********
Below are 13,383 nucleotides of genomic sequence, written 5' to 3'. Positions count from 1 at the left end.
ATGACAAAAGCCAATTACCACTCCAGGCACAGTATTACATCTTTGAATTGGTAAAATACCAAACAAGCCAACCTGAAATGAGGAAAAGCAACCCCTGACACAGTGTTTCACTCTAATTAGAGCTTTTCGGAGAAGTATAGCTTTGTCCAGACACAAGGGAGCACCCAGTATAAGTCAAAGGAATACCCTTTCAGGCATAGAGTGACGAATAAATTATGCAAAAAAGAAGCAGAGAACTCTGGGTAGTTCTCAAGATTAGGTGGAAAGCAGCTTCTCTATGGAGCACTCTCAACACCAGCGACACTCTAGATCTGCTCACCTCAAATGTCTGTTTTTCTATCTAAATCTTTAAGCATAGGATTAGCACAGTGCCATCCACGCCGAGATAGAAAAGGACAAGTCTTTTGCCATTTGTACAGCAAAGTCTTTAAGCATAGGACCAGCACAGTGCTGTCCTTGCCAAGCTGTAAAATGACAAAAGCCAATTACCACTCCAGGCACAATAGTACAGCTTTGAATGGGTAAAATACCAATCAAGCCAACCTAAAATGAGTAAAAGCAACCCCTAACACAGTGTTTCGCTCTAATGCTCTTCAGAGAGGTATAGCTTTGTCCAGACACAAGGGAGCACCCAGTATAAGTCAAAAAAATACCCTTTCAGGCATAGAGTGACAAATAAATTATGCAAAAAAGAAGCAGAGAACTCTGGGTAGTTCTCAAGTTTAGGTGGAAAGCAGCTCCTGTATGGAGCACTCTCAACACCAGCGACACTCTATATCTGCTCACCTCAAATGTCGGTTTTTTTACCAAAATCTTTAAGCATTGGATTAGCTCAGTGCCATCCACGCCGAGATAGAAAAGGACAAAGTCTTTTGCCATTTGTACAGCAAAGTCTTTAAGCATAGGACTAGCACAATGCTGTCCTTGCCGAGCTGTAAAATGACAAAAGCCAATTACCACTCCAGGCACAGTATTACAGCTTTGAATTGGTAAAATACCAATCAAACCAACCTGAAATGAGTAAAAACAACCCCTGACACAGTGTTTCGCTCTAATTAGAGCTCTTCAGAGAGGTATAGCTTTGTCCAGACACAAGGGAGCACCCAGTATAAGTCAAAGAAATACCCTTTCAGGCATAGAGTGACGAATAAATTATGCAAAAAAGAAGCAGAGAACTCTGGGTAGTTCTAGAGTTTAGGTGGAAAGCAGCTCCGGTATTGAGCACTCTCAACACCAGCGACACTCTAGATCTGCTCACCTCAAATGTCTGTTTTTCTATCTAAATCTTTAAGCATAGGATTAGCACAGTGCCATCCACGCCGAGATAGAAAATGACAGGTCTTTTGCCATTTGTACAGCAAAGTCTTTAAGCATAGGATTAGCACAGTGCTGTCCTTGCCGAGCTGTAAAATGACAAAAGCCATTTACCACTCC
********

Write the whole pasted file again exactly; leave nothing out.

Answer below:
Below are 13,383 nucleotides of genomic sequence, written 5' to 3'. Positions count from 1 at the left end.
ATGACAAAAGCCAATTACCACTCCAGGCACAGTATTACATCTTTGAATTGGTAAAATACCAAACAAGCCAACCTGAAATGAGGAAAAGCAACCCCTGACACAGTGTTTCACTCTAATTAGAGCTTTTCGGAGAAGTATAGCTTTGTCCAGACACAAGGGAGCACCCAGTATAAGTCAAAGGAATACCCTTTCAGGCATAGAGTGACGAATAAATTATGCAAAAAAGAAGCAGAGAACTCTGGGTAGTTCTCAAGATTAGGTGGAAAGCAGCTTCTCTATGGAGCACTCTCAACACCAGCGACACTCTAGATCTGCTCACCTCAAATGTCTGTTTTTCTATCTAAATCTTTAAGCATAGGATTAGCACAGTGCCATCCACGCCGAGATAGAAAAGGACAAGTCTTTTGCCATTTGTACAGCAAAGTCTTTAAGCATAGGACCAGCACAGTGCTGTCCTTGCCAAGCTGTAAAATGACAAAAGCCAATTACCACTCCAGGCACAATAGTACAGCTTTGAATGGGTAAAATACCAATCAAGCCAACCTAAAATGAGTAAAAGCAACCCCTAACACAGTGTTTCGCTCTAATGCTCTTCAGAGAGGTATAGCTTTGTCCAGACACAAGGGAGCACCCAGTATAAGTCAAAAAAATACCCTTTCAGGCATAGAGTGACAAATAAATTATGCAAAAAAGAAGCAGAGAACTCTGGGTAGTTCTCAAGTTTAGGTGGAAAGCAGCTCCTGTATGGAGCACTCTCAACACCAGCGACACTCTATATCTGCTCACCTCAAATGTCGGTTTTTTTACCAAAATCTTTAAGCATTGGATTAGCTCAGTGCCATCCACGCCGAGATAGAAAAGGACAAAGTCTTTTGCCATTTGTACAGCAAAGTCTTTAAGCATAGGACTAGCACAATGCTGTCCTTGCCGAGCTGTAAAATGACAAAAGCCAATTACCACTCCAGGCACAGTATTACAGCTTTGAATTGGTAAAATACCAATCAAACCAACCTGAAATGAGTAAAAACAACCCCTGACACAGTGTTTCGCTCTAATTAGAGCTCTTCAGAGAGGTATAGCTTTGTCCAGACACAAGGGAGCACCCAGTATAAGTCAAAGAAATACCCTTTCAGGCATAGAGTGACGAATAAATTATGCAAAAAAGAAGCAGAGAACTCTGGGTAGTTCTAGAGTTTAGGTGGAAAGCAGCTCCGGTATTGAGCACTCTCAACACCAGCGACACTCTAGATCTGCTCACCTCAAATGTCTGTTTTTCTATCTAAATCTTTAAGCATAGGATTAGCACAGTGCCATCCACGCCGAGATAGAAAATGACAGGTCTTTTGCCATTTGTACAGCAAAGTCTTTAAGCATAGGATTAGCACAGTGCTGTCCTTGCCGAGCTGTAAAATGACAAAAGCCATTTACCACTCC